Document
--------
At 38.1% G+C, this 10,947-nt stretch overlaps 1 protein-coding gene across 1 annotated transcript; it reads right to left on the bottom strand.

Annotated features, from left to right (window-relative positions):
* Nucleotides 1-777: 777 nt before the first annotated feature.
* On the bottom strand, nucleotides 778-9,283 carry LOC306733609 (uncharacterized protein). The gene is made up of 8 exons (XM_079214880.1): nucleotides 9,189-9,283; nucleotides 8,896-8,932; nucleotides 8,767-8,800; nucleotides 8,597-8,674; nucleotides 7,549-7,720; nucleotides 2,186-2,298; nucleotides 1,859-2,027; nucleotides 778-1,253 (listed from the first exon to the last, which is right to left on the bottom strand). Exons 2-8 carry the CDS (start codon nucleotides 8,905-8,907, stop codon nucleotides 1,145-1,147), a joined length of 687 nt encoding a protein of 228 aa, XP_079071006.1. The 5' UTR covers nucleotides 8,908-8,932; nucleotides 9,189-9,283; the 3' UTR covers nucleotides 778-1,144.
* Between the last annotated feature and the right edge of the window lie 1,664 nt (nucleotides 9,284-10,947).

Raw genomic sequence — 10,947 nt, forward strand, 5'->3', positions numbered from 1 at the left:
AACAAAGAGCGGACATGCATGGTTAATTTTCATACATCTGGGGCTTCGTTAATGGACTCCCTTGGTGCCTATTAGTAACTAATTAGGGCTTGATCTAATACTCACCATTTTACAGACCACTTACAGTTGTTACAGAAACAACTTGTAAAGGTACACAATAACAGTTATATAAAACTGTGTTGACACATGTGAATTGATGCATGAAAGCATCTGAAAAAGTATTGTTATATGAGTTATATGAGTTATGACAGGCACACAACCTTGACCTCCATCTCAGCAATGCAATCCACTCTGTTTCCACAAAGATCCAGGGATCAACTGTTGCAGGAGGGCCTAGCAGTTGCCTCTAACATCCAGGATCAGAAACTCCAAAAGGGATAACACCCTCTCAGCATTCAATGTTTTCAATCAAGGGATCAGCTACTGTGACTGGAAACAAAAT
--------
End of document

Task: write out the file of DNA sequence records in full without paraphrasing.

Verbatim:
At 38.1% G+C, this 10,947-nt stretch overlaps 1 protein-coding gene across 1 annotated transcript; it reads right to left on the bottom strand.

Annotated features, from left to right (window-relative positions):
* Nucleotides 1-777: 777 nt before the first annotated feature.
* On the bottom strand, nucleotides 778-9,283 carry LOC306733609 (uncharacterized protein). The gene is made up of 8 exons (XM_079214880.1): nucleotides 9,189-9,283; nucleotides 8,896-8,932; nucleotides 8,767-8,800; nucleotides 8,597-8,674; nucleotides 7,549-7,720; nucleotides 2,186-2,298; nucleotides 1,859-2,027; nucleotides 778-1,253 (listed from the first exon to the last, which is right to left on the bottom strand). Exons 2-8 carry the CDS (start codon nucleotides 8,905-8,907, stop codon nucleotides 1,145-1,147), a joined length of 687 nt encoding a protein of 228 aa, XP_079071006.1. The 5' UTR covers nucleotides 8,908-8,932; nucleotides 9,189-9,283; the 3' UTR covers nucleotides 778-1,144.
* Between the last annotated feature and the right edge of the window lie 1,664 nt (nucleotides 9,284-10,947).

Raw genomic sequence — 10,947 nt, forward strand, 5'->3', positions numbered from 1 at the left:
AACAAAGAGCGGACATGCATGGTTAATTTTCATACATCTGGGGCTTCGTTAATGGACTCCCTTGGTGCCTATTAGTAACTAATTAGGGCTTGATCTAATACTCACCATTTTACAGACCACTTACAGTTGTTACAGAAACAACTTGTAAAGGTACACAATAACAGTTATATAAAACTGTGTTGACACATGTGAATTGATGCATGAAAGCATCTGAAAAAGTATTGTTATATGAGTTATATGAGTTATGACAGGCACACAACCTTGACCTCCATCTCAGCAATGCAATCCACTCTGTTTCCACAAAGATCCAGGGATCAACTGTTGCAGGAGGGCCTAGCAGTTGCCTCTAACATCCAGGATCAGAAACTCCAAAAGGGATAACACCCTCTCAGCATTCAATGTTTTCAATCAAGGGATCAGCTACTGTGACTGGAAACAAAAT